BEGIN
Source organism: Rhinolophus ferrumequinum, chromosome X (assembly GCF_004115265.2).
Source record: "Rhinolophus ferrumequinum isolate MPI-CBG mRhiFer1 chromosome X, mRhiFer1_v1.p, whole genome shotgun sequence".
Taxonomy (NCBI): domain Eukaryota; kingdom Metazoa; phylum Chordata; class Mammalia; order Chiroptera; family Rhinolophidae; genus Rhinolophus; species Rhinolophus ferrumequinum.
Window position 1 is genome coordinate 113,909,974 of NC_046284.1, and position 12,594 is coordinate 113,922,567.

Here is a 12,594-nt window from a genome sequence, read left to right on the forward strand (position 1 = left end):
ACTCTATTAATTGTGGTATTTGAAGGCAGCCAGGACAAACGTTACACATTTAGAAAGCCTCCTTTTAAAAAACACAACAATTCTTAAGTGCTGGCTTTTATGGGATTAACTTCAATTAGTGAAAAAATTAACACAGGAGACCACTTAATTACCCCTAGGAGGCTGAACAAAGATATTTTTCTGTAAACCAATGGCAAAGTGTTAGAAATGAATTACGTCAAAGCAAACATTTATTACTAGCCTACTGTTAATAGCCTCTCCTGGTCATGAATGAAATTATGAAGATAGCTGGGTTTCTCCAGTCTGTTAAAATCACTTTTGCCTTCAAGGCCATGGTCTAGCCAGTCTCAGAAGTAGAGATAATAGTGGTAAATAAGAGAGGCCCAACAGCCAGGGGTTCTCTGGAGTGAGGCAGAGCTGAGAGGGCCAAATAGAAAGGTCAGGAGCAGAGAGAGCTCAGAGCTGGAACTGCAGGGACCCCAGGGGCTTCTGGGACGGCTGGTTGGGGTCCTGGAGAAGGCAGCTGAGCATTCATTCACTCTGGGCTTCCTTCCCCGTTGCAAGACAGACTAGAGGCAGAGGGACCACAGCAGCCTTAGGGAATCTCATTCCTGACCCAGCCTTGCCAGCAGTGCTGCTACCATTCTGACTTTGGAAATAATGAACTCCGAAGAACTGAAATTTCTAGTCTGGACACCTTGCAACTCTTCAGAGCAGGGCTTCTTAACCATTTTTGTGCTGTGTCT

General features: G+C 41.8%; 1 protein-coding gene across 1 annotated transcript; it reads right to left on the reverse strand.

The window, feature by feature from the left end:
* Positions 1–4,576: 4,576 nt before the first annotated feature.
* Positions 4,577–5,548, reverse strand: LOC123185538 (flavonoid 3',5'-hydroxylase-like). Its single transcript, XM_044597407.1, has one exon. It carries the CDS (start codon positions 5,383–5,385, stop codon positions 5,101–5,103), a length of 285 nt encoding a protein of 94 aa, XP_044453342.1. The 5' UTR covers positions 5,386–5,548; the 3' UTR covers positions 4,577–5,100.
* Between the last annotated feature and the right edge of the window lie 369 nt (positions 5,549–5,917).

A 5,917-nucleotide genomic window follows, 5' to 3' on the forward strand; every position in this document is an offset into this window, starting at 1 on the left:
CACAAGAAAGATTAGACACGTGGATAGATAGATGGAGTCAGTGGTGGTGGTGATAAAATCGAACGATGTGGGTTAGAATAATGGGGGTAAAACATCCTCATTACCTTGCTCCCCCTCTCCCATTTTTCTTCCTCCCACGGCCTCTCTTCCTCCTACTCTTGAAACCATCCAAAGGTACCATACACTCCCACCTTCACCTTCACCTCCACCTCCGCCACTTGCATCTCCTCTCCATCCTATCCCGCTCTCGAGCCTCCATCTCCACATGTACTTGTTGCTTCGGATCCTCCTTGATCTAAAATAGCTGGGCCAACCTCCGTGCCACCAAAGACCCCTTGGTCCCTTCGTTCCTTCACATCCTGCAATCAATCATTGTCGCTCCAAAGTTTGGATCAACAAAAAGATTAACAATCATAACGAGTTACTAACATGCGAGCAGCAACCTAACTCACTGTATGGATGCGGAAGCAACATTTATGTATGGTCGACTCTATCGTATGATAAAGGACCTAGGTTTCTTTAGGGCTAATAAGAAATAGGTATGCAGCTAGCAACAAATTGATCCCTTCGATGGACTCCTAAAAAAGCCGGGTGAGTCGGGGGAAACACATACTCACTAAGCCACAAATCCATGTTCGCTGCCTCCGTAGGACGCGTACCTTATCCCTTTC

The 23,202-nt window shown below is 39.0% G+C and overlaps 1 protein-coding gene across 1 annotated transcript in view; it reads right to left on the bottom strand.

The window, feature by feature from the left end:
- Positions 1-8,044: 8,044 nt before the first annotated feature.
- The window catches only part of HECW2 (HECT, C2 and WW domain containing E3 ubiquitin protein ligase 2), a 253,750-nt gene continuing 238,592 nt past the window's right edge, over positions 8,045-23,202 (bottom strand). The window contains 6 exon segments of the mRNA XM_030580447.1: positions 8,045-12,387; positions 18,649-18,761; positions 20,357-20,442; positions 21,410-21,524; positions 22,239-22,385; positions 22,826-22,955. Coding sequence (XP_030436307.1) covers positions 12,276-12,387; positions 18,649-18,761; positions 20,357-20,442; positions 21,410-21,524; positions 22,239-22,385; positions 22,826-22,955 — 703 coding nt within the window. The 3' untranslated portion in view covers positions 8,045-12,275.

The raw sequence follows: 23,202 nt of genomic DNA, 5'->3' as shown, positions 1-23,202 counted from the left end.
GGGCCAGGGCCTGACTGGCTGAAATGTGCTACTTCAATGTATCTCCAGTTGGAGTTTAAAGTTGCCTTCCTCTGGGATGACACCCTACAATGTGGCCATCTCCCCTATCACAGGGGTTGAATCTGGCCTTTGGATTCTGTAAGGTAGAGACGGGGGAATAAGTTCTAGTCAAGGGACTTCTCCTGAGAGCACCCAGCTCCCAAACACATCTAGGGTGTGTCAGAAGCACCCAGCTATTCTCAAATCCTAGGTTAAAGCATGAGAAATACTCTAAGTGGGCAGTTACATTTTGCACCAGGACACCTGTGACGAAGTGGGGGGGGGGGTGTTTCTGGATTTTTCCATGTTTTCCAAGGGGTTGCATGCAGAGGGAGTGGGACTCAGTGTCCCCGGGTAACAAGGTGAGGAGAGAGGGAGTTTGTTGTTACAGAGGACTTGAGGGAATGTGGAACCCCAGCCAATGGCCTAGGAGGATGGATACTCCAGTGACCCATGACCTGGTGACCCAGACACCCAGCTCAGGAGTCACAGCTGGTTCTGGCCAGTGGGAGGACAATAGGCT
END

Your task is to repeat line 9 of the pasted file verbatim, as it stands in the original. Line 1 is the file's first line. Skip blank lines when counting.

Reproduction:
* Positions 1–4,576: 4,576 nt before the first annotated feature.